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Eat Clean for Less
10 ways to stretch your organic food dollars
BY Karen Edwards
Does it feel like your weekly grocery bills are approaching the national debt?
Food prices are definitely on the rise, but this is no time to stop buying organic.
Deborah Madison, chef and author of Seasonal Fruit Desserts, refuses to compromise.
“Buying organic remains incredibly important to me,” she says.
“I know the damage that’s done through conventional farming and genetically modified crops, and it’s considerable.”
Michael Stebner, executive chef of the sustainable-food restaurant True Food Kitchen, agrees that organic shouldn’t be considered a luxury:
“There is this negative stigma to organic food prices, but you’re buying quality.”
Still, if price is an obstacle, there are ways to cut costs without compromising on quality.
Here, chefs and other food experts offer their best strategies.
1. Know the “Dirty Dozen.”
When money is tight, says Stebner, focus on the “necessary organics,”
those fruits and vegetables on the Environmental Working Group’s “Dirty Dozen” list (or the latest list, released in June, see below).
“In general, if it has a skin you don’t eat, it’s OK to buy nonorganic to stretch your dollars,” he notes.
2. Rethink the center aisles.
The conventional healthful-shopping advice is to favor the perimeter of the store, where fresh fruits and veggies reside.
But the center aisles also can be a great source of organic bargains, says Linda Watson, author of Wildly Affordable Organic.
“Here’s where you’ll find organic dried beans, rice, tea, and flour for bread, and all of it is affordable,” she explains.
Seek out store-brand organic products, which tend to be less expensive than those found in the natural-foods section,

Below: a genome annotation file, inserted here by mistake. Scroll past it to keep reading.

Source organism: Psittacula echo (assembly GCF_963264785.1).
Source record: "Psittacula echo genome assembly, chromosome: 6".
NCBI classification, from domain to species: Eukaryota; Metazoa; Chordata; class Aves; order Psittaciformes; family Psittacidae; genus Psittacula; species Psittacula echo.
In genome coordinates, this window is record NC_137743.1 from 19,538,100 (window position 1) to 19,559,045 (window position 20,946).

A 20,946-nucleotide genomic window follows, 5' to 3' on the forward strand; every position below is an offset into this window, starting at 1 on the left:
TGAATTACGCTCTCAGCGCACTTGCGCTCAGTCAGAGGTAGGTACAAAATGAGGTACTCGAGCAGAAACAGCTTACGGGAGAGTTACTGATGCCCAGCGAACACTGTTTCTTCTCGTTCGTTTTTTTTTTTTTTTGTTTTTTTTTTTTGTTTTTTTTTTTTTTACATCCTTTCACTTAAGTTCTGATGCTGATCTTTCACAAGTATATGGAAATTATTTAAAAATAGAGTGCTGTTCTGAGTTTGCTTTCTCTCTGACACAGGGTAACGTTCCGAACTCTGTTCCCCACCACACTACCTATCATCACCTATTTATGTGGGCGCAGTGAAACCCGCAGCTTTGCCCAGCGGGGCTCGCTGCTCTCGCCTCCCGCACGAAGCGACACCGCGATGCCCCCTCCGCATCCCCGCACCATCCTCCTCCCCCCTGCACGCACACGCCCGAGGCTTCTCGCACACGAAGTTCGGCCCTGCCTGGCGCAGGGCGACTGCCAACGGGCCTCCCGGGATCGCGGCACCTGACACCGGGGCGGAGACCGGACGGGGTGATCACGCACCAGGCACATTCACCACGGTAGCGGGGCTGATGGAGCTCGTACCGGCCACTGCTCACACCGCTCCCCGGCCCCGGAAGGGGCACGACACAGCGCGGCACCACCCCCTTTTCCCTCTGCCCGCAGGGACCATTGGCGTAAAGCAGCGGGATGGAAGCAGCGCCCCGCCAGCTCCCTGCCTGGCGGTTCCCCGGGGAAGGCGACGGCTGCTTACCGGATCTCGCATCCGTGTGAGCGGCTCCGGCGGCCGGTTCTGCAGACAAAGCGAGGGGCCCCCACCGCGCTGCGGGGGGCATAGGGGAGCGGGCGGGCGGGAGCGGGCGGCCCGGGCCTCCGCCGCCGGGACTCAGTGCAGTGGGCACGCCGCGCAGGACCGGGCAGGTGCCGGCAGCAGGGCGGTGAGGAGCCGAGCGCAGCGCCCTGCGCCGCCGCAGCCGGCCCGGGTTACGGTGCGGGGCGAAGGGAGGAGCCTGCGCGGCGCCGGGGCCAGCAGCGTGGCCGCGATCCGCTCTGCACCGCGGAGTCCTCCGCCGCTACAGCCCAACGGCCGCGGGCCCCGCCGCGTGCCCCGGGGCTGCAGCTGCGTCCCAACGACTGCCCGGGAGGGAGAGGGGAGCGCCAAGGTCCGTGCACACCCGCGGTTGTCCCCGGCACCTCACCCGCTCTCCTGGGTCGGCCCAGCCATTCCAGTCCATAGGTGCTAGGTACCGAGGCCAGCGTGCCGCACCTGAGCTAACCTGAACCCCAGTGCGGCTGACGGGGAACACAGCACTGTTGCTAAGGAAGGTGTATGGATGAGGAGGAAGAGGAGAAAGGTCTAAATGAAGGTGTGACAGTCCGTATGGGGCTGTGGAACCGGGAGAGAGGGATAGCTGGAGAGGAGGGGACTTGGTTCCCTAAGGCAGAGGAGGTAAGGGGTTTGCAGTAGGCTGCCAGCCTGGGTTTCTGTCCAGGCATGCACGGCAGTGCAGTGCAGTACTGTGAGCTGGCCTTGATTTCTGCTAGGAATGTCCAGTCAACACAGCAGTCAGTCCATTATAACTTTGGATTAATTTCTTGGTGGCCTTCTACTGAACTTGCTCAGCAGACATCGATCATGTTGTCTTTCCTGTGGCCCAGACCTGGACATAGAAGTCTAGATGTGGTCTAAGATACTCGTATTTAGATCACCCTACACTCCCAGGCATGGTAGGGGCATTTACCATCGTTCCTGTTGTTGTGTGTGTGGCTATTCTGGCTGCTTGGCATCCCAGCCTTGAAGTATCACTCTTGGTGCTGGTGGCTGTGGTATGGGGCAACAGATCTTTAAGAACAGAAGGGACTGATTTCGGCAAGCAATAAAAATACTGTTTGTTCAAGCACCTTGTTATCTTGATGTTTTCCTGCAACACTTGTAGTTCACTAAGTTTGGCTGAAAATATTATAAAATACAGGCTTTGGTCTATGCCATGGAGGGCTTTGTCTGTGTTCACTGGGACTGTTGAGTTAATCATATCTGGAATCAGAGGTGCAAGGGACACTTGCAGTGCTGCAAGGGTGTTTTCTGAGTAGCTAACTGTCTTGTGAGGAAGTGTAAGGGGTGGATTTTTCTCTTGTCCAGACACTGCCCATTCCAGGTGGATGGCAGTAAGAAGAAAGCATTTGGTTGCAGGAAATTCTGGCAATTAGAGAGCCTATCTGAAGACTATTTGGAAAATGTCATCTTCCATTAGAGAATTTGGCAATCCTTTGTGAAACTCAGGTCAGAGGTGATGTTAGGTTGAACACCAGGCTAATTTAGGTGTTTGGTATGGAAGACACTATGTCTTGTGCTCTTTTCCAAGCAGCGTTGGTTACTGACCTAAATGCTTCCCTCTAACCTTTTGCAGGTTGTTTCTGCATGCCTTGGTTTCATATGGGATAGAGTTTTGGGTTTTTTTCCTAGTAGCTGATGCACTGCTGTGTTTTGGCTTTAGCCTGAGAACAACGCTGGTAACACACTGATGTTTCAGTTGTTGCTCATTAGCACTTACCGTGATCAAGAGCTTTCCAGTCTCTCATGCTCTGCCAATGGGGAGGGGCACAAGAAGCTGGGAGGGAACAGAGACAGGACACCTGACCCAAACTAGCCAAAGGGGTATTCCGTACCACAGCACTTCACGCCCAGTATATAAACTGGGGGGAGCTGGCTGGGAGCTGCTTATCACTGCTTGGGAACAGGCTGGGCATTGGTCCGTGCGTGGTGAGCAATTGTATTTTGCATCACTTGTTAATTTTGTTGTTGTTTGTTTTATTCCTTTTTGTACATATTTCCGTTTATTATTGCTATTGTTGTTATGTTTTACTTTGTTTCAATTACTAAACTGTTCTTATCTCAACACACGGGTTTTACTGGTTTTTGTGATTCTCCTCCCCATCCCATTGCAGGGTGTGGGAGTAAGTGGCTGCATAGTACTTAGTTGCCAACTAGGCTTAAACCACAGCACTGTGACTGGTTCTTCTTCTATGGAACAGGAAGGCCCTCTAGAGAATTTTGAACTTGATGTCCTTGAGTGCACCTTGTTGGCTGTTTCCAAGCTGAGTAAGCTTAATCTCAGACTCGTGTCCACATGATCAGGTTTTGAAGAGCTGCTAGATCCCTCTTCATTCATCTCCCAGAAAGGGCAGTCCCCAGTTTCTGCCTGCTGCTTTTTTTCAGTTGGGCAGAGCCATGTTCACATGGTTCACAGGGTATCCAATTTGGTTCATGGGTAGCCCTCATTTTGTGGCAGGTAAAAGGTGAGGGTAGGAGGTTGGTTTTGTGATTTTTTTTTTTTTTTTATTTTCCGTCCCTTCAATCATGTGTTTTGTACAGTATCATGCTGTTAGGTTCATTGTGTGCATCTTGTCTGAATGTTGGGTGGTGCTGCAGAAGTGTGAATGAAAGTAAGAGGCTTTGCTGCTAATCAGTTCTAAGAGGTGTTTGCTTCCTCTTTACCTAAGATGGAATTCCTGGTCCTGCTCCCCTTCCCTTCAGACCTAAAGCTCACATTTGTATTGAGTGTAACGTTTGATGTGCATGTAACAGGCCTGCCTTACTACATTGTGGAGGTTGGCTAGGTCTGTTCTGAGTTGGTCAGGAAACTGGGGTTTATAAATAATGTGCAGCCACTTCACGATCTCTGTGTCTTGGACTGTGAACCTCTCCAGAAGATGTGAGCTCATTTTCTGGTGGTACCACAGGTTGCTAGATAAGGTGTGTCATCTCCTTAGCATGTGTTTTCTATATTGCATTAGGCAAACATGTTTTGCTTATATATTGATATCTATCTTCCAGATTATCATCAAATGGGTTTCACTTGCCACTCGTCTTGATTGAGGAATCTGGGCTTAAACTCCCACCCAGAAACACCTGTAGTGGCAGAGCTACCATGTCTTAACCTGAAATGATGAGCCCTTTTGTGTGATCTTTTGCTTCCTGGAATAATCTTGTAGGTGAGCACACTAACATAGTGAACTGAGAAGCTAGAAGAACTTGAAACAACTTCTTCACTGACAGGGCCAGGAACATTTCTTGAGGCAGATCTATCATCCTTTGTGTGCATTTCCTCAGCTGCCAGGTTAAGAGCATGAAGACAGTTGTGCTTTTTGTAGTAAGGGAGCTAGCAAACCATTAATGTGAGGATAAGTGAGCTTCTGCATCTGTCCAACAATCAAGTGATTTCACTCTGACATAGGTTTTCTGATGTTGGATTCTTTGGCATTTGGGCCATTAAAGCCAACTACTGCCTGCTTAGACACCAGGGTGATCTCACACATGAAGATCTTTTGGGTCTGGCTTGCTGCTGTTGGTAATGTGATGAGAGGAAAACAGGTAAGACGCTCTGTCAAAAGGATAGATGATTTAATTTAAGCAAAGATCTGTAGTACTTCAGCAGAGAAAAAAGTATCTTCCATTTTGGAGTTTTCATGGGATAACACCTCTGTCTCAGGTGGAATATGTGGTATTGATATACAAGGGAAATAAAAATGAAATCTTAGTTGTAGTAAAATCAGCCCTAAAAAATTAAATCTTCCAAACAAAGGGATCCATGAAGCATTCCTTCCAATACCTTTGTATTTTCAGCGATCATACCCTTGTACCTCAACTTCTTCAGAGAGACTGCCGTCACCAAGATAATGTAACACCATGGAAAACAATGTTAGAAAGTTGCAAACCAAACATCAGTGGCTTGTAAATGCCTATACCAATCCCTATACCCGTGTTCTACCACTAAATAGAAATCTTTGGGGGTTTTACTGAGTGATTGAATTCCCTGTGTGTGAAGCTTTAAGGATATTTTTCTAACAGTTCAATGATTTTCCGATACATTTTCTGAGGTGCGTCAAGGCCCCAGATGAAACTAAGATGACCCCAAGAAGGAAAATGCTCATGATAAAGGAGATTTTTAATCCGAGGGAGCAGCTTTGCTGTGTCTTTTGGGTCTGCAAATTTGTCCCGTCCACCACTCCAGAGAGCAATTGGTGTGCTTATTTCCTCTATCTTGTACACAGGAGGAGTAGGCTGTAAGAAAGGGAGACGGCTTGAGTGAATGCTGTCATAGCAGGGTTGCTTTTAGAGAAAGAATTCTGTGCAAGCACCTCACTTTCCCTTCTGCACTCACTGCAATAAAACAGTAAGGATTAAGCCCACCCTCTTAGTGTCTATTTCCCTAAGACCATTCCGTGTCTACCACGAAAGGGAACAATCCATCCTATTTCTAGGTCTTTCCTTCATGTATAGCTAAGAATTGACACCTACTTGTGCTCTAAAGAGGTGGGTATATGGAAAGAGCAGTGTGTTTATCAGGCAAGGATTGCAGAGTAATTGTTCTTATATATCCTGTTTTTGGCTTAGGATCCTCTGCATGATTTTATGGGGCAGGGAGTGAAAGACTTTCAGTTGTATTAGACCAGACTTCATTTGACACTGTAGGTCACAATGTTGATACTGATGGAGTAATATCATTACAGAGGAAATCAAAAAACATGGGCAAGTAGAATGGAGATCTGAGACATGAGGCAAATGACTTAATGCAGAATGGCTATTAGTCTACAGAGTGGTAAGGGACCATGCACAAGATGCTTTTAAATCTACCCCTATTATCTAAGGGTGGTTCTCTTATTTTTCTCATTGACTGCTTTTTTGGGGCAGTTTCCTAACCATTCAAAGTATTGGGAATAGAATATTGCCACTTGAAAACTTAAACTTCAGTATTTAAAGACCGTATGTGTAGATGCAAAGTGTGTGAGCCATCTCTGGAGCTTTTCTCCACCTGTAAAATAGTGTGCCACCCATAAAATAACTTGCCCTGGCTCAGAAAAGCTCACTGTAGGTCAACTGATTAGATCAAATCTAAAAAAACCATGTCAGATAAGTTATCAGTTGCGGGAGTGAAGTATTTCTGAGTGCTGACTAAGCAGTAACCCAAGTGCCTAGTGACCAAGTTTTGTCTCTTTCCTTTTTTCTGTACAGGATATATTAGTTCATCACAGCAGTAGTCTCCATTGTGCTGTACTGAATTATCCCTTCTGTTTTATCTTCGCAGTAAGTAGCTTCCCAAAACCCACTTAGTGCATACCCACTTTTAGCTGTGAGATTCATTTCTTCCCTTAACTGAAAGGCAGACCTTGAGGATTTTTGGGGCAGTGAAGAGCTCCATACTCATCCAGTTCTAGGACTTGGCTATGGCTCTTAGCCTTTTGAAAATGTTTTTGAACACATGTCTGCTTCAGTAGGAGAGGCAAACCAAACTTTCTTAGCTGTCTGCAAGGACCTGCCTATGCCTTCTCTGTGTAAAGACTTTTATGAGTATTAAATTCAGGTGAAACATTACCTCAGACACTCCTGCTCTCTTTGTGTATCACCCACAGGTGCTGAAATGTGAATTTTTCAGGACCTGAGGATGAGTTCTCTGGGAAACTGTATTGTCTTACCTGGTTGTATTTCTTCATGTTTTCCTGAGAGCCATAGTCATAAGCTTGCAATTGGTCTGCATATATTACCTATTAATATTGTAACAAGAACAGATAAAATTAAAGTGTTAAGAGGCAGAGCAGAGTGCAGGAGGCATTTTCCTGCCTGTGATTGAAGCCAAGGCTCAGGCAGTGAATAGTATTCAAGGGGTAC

says Teri Gault, founder of thegrocery game.com and author of Shop Smart, Save More.
Cindi Avila, a vegetarian chef who has competed on the Food Network’s Chopped, recommends browsing the international food aisle.
“Much of the food here is organic, natural, and inexpensive,” she says. “And when you’re not seeing the same ingredients,
it forces you to think outside the box and come up with different menus.”
3. Use coupons.
“Yes, they do make coupons for organic groceries,” says Paige Wolf, author of Spit That Out!
Log on to mambosprouts.com, organicdeals.com, and recyclebank.com for the latest deals.
“Whole Foods has its own coupon book, which you can clip online at wholefoodsmarket.com/coupons,” she adds.
And don’t be afraid to ask for a bargain, advises Domenica Catelli, a recurring judge on Iron Chef America and owner of Catelli’s restaurant in Geyserville, Calif. “If you know of a lower price on an item, ask the store to match it,” she says.
“Not all stores will do it, but it doesn’t hurt to ask.”
4. Step outside the supermarket.
Farm stands or farmers’ markets, where you can buy local produce in season (and often in bulk), can be a real value, says Mark Kastel, cofounder of the Cornucopia Institute. Foods tend to be cheapest at their seasonal peaks, and just-picked quality will inspire you to eat it all up.
5. Choose sturdy, multipurpose veggies.
If you’re throwing away parts of your food, you’re throwing away money. That’s why buying produce, such as pumpkin, where both the flesh and seeds are edible is a good bargain, says Tracy Wilczek, MS, RD, LD, a dietitian with Florida’s Pritikin Longevity Center and Spa.
Broccoli is another economical option, says Madison: “Everyone eats the tops, but if you peel the stems you can use them in soups and salads.”
“Sturdy” vegetables, such as carrots, cabbage, and cauliflower, are also smart buys.
“Other vegetables wilt right away, but these will last a while,” says Watson.
6. Edit your spice rack.